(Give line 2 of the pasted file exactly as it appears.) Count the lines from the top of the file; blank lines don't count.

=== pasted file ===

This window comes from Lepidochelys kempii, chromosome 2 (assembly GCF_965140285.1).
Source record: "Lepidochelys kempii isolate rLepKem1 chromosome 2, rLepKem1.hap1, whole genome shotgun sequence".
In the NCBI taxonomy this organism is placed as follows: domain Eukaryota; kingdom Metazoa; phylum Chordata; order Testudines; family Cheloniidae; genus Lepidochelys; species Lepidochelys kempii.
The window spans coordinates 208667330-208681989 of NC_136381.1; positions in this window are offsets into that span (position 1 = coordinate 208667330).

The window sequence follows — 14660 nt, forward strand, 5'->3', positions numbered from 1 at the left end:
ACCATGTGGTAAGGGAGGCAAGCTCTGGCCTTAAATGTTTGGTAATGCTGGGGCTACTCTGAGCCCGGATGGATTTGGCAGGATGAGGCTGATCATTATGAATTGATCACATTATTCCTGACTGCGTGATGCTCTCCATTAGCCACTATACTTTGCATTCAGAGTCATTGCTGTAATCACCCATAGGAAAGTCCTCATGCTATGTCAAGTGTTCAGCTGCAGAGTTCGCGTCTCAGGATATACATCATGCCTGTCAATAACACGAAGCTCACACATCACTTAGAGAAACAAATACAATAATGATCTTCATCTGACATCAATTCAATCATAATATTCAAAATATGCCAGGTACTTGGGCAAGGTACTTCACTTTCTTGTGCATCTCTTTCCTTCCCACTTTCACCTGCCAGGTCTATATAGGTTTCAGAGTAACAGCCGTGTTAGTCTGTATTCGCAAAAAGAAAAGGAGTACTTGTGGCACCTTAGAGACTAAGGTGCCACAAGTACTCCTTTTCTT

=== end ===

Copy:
Source record: "Lepidochelys kempii isolate rLepKem1 chromosome 2, rLepKem1.hap1, whole genome shotgun sequence".